Random Ramblings From Your Friendly Neighborhood Jew: Episode 9
By Robbie Pleasant
I have writer’s block.
I know you can see that there are still plenty of things written in this article, and so you’re reading on in the knowledge that something has been said, but that’s in the future of my writing these words right now. At the moment, I’m looking at this blank page and wondering what I’m going to say to fill it.
Fortunately, that’s where my fellow writers here at Leviathan come in, for I may be the friendly neighborhood Jew, but I’m not the only one with random things on my mind. So at the suggestion of a fellow writer, let’s take a look at Jewish stereotypes popping up in characters who are probably not Jewish, and in fact aren’t even human.
I want you to take this time and run down to the nearest video store, and find a copy of the first two Star Wars prequels (if you can stand Hayden Christenson’s acting). Fast forward to the scenes where Watto appears and take a close look at him. A long nose, greedy, bit of an accent, and in Episode 2, a beard and what could almost be considered a metal yarmulke. Although I never connected the dots at the time, I later learned that many people complained about him being a Jewish stereotype. (Interestingly, as far as I’m aware, no one has complained about Jawas, the short little desert-dwelling junk merchants from “A New Hope.”)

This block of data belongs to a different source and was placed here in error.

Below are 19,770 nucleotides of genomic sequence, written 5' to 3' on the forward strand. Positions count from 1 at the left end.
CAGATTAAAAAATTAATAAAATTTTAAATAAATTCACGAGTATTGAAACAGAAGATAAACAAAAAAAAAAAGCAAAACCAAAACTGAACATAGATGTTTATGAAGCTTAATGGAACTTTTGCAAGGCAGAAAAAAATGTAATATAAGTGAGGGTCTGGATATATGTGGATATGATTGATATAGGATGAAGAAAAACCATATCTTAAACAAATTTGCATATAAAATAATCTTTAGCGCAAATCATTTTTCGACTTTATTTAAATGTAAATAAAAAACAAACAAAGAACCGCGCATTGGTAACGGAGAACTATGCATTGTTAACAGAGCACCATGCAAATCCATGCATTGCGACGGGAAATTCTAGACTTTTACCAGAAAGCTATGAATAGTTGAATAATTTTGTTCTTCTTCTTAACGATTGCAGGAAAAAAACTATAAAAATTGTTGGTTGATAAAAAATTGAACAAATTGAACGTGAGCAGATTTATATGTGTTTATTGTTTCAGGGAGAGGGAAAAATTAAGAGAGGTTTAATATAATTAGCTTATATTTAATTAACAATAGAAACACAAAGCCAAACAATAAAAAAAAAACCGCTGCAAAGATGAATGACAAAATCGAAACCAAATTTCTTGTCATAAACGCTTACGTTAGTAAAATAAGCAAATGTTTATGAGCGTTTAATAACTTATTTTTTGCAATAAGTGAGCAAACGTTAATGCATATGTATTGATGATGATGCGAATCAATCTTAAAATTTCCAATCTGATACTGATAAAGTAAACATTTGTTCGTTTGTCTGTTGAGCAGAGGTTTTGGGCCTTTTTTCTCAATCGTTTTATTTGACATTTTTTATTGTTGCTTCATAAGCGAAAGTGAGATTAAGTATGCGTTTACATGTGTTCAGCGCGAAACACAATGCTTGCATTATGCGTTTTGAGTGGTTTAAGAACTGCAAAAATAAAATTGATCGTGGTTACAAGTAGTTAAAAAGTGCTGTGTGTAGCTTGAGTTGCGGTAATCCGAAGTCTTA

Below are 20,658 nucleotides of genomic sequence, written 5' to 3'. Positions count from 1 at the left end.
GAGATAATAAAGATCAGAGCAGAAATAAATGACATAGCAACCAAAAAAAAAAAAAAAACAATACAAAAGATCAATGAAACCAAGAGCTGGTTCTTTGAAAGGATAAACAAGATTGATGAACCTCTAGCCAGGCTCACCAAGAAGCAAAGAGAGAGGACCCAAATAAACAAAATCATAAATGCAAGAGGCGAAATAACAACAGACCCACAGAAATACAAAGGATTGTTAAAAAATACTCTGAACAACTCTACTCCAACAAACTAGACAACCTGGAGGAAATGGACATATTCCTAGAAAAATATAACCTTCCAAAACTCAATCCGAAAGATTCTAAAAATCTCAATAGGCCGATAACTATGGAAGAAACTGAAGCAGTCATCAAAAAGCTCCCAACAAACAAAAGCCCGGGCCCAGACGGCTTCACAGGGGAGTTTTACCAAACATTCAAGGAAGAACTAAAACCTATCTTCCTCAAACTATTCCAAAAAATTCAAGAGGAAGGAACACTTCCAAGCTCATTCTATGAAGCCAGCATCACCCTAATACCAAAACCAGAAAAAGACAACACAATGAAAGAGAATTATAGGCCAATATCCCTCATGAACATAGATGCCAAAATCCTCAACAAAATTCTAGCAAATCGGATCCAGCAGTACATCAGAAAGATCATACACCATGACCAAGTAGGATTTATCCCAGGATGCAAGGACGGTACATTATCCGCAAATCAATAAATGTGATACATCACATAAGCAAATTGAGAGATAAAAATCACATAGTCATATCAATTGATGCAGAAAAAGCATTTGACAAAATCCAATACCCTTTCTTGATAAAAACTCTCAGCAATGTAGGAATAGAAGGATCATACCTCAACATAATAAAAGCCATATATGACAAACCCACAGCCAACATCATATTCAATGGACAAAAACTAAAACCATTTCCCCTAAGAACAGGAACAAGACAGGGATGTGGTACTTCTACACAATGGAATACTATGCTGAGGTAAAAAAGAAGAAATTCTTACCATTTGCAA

The goblins in the “Harry Potter” series, the short, gold-loving, bankers of the magical world, have received similar complaints. As with Watto, I never thought of the characters as Jewish stereotypes, but apparently enough people did to complain about it.
This makes me wonder, is this a result of hypersensitivity or insensitivity? Are the characters really mocking stereotypes, or are some people so focused on finding something to complain about that they can take anything possibly resembling a stereotype and raise a fuss about it? So both Watto and the goblins love money. Big deal, does that make them Jewish? Maybe their physical features could be taken to resemble a Jewish caricature, but exaggerated features like ears or noses are common traits for fantasy creatures. Maybe I’m just brushing it off too quickly, or maybe those who raise ire have legitimate complaints, one can’t say with absolute certainty either way.
Now that I’ve said that, I find the writer’s block is returning and preventing me from writing a full conclusion. So I’ll leave it at that for now, and let you get back to watching the movies I had you rent. Perhaps this time you’ll notice something about the characters you never thought of before.
Published on page 63 of the Winter 2011 issue of Leviathan.